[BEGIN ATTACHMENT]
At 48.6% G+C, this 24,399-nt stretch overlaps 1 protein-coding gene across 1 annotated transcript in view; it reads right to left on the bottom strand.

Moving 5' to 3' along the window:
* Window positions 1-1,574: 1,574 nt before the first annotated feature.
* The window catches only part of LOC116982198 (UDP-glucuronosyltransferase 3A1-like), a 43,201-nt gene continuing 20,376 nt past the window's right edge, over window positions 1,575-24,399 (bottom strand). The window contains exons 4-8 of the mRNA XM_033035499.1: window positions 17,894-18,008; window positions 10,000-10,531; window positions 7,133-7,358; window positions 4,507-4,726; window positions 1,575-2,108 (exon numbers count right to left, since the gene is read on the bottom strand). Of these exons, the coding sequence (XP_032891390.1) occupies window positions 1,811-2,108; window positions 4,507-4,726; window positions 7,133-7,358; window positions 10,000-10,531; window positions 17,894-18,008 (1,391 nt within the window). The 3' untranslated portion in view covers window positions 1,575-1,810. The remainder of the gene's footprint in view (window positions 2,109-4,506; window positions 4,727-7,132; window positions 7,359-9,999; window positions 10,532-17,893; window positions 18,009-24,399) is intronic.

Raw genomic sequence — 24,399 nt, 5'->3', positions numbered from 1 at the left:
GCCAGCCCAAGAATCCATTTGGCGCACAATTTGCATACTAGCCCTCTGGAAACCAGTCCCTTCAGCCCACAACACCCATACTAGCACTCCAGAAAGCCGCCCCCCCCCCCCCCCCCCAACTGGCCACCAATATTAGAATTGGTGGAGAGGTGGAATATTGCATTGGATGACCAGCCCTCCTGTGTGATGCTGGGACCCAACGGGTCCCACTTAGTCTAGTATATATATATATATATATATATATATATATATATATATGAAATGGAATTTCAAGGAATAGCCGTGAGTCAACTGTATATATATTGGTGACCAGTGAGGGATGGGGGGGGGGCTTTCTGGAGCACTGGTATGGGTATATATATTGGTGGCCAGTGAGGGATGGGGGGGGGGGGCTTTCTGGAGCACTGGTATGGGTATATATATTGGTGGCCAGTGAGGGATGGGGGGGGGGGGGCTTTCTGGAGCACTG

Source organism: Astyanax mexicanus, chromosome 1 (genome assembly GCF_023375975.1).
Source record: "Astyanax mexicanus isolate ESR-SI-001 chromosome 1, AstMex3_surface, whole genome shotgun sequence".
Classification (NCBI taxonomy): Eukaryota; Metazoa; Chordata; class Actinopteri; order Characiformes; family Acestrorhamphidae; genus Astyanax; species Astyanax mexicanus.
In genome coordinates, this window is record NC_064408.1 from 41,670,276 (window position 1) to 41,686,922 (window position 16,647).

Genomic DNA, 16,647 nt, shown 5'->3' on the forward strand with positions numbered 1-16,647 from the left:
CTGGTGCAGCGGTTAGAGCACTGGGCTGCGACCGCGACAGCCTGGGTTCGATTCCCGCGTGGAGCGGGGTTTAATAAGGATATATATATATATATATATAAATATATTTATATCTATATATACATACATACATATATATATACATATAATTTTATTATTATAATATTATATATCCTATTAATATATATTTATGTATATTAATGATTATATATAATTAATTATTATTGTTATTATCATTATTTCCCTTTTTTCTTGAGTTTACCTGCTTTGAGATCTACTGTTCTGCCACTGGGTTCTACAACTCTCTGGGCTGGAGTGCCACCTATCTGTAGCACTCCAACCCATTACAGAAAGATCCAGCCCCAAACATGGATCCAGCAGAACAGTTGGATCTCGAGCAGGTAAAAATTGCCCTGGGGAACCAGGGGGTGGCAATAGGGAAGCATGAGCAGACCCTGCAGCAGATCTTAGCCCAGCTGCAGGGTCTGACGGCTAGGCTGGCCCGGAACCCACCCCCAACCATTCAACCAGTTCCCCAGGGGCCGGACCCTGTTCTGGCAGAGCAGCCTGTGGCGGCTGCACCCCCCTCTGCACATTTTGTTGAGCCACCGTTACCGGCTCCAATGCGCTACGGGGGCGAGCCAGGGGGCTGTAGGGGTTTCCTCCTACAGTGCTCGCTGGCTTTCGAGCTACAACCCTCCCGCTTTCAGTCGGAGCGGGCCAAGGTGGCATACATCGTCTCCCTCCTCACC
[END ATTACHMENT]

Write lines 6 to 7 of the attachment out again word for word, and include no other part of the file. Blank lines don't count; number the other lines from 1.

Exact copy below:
GCCAGCCCAAGAATCCATTTGGCGCACAATTTGCATACTAGCCCTCTGGAAACCAGTCCCTTCAGCCCACAACACCCATACTAGCACTCCAGAAAGCCGCCCCCCCCCCCCCCCCCCAACTGGCCACCAATATTAGAATTGGTGGAGAGGTGGAATATTGCATTGGATGACCAGCCCTCCTGTGTGATGCTGGGACCCAACGGGTCCCACTTAGTCTAGTATATATATATATATATATATATATATATATATATATATGAAATGGAATTTCAAGGAATAGCCGTGAGTCAACTGTATATATATTGGTGACCAGTGAGGGATGGGGGGGGGGCTTTCTGGAGCACTGGTATGGGTATATATATTGGTGGCCAGTGAGGGATGGGGGGGGGGGGCTTTCTGGAGCACTGGTATGGGTATATATATTGGTGGCCAGTGAGGGATGGGGGGGGGGGGGCTTTCTGGAGCACTG

Source organism: Astyanax mexicanus, chromosome 1 (genome assembly GCF_023375975.1).